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US-03 Failure to maintain roof drainage during re-roof leads to ponding stability collapse

Report ID: 864

Published: CROSS-US Newsletter 1 - March 2020

Report Overview

A correspondent reports a roof collapse caused by failure to maintain roof drainage during a re-roofing operation.

Report Content

An existing building was being re-roofed, which involved the removal of existing roofing materials from atop the structural roof deck. During this process, construction debris was stockpiled along the low side of the roof and was periodically removed off the roof to a dumpster. During an afternoon, a rainstorm developed which dropped approximately 1/2 inch of rain at the project site.

Unfortunately, the stockpiled construction debris along the low side of the roof acted as a ‘dam’, preventing rainwater from running off the roof. This rainwater built up on the roof, leading to a ponding-stability collapse of the roof framing at the lowermost bay. This collapse could have been averted by simply periodically breaking the ‘dam’ of roofing debris along the low side of the building or by stockpiling debris at the high side of the roof instead. Roofing contractors need to be aware of how existing drainage performs and work to maintain the operability of roof drains and overflow drains during the re-roofing process.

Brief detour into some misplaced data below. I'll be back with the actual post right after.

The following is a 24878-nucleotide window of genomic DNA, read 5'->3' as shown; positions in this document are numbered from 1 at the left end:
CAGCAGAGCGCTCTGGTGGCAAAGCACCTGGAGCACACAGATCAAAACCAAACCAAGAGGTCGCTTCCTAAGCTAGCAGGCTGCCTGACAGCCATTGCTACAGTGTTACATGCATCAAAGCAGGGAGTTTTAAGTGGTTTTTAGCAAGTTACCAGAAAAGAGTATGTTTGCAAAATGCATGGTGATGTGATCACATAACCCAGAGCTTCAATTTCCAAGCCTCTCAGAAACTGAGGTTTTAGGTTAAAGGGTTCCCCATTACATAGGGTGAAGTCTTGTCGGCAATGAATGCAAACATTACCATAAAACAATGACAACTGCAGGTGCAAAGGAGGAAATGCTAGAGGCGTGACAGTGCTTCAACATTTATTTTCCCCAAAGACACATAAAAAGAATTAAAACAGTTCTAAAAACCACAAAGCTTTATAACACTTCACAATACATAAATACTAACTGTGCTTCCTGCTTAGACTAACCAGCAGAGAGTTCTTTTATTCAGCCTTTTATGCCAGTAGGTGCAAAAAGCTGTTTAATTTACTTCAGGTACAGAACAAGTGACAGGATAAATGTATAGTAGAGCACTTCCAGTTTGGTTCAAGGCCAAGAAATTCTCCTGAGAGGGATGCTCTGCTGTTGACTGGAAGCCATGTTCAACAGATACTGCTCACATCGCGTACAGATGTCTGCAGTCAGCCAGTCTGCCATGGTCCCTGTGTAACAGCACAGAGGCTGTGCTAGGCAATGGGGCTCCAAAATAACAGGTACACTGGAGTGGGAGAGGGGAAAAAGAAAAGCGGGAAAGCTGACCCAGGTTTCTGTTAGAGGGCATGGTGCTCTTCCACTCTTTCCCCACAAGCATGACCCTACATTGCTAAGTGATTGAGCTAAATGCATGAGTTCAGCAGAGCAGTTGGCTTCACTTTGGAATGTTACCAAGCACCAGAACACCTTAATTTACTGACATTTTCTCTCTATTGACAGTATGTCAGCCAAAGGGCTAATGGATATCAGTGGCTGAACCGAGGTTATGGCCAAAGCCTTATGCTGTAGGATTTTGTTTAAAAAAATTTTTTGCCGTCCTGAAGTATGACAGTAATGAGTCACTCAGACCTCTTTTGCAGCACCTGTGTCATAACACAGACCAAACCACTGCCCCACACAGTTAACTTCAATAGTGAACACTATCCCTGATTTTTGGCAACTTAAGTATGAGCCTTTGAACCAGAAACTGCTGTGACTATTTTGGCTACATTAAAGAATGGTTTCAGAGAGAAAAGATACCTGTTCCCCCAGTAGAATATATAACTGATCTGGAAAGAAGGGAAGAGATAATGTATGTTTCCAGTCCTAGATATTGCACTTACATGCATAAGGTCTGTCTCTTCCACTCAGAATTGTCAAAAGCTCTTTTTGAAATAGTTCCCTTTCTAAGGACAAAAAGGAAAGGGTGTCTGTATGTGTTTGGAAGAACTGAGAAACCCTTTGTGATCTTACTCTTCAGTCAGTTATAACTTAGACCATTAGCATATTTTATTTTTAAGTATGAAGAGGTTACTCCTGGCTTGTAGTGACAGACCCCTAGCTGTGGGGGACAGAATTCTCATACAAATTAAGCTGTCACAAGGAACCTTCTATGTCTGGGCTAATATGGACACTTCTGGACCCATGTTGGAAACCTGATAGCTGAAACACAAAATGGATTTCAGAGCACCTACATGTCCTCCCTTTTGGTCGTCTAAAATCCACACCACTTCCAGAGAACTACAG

Roof collapses due to unintended overloads are commonplace. Some, like this case, are due to drainage impediment. Others are due to overloads from construction materials or debris storage, snow piles from plowing, dirt piles from amenity deck construction, and heavy trucks parked in unapproved areas. The NRCA 2019 Roofing Manual1, Chapter 9, gives considerable guidance on reroofing operations, including the importance of understanding existing conditions, evaluation of drainage, and loads that must be considered. The Manual quotes the following from the International Building Code - 2018:

"1511.2: Structural and construction loads: Structural roof components shall be capable of supporting the roof covering systems and the material and equipment loads that will be encountered during the installation of the system.”

The Manual goes on to say:

"The structural integrity of the roof assembly must be maintained during reroofing operations, including loading on the roof attributable to workers and material being present during this special period of time. The roof structure must be able to support all layers of roof-covering materials.”

Re-roofing project specifications frequently contain language such as:

Maintain roof drains in functioning condition to ensure roof drainage at the end of each workday. Prevent debris from entering or blocking roof drains and conductors.


If roof drains are temporarily blocked or unserviceable due to roofing system removal or partial installation of new membrane etc. provide alternative drainage method to remove water and eliminate ponding.

This case highlights the duties of a contractor to not overload the existing structure and to ensure proper drainage is maintained during re-roofing operations. The latter requires a careful understanding of how the roof surface is sloped and intended to drain. For projects of the scale and consequence that warrant written specifications, language requiring these duties are helpful. Independent inspection of the progress of the work also can reduce risk.

NRCA Roofing Manual: Membrane Roof Systems – 2019, National Roofing Contractors Association.

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